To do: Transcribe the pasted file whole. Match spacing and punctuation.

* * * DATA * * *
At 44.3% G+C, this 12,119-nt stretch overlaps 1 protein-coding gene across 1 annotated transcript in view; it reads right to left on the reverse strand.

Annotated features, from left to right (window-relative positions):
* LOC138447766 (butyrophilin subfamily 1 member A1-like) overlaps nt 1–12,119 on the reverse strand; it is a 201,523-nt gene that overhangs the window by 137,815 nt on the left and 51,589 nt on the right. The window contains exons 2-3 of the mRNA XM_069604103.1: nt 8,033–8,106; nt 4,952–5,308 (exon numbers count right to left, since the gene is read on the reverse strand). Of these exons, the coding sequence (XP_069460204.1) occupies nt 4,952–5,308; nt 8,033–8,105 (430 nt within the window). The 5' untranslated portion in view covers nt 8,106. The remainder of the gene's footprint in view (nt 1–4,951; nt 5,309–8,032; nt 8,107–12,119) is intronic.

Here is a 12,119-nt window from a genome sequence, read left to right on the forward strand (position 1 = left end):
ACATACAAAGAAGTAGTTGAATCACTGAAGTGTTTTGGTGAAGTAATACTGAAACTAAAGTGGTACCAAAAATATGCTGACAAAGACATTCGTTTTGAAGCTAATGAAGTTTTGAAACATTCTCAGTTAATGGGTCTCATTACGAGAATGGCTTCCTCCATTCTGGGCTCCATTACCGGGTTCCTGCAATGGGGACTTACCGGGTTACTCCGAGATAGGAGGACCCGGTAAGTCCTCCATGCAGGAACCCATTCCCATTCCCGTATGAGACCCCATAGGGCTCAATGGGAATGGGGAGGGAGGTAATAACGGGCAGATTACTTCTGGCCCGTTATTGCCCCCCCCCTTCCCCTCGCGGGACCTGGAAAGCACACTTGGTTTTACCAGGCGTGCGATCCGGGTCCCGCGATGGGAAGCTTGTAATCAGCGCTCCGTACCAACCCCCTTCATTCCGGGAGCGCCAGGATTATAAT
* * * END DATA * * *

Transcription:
At 44.3% G+C, this 12,119-nt stretch overlaps 1 protein-coding gene across 1 annotated transcript in view; it reads right to left on the reverse strand.

Annotated features, from left to right (window-relative positions):
* LOC138447766 (butyrophilin subfamily 1 member A1-like) overlaps nt 1–12,119 on the reverse strand; it is a 201,523-nt gene that overhangs the window by 137,815 nt on the left and 51,589 nt on the right. The window contains exons 2-3 of the mRNA XM_069604103.1: nt 8,033–8,106; nt 4,952–5,308 (exon numbers count right to left, since the gene is read on the reverse strand). Of these exons, the coding sequence (XP_069460204.1) occupies nt 4,952–5,308; nt 8,033–8,105 (430 nt within the window). The 5' untranslated portion in view covers nt 8,106. The remainder of the gene's footprint in view (nt 1–4,951; nt 5,309–8,032; nt 8,107–12,119) is intronic.

Here is a 12,119-nt window from a genome sequence, read left to right on the forward strand (position 1 = left end):
ACATACAAAGAAGTAGTTGAATCACTGAAGTGTTTTGGTGAAGTAATACTGAAACTAAAGTGGTACCAAAAATATGCTGACAAAGACATTCGTTTTGAAGCTAATGAAGTTTTGAAACATTCTCAGTTAATGGGTCTCATTACGAGAATGGCTTCCTCCATTCTGGGCTCCATTACCGGGTTCCTGCAATGGGGACTTACCGGGTTACTCCGAGATAGGAGGACCCGGTAAGTCCTCCATGCAGGAACCCATTCCCATTCCCGTATGAGACCCCATAGGGCTCAATGGGAATGGGGAGGGAGGTAATAACGGGCAGATTACTTCTGGCCCGTTATTGCCCCCCCCCTTCCCCTCGCGGGACCTGGAAAGCACACTTGGTTTTACCAGGCGTGCGATCCGGGTCCCGCGATGGGAAGCTTGTAATCAGCGCTCCGTACCAACCCCCTTCATTCCGGGAGCGCCAGGATTATAAT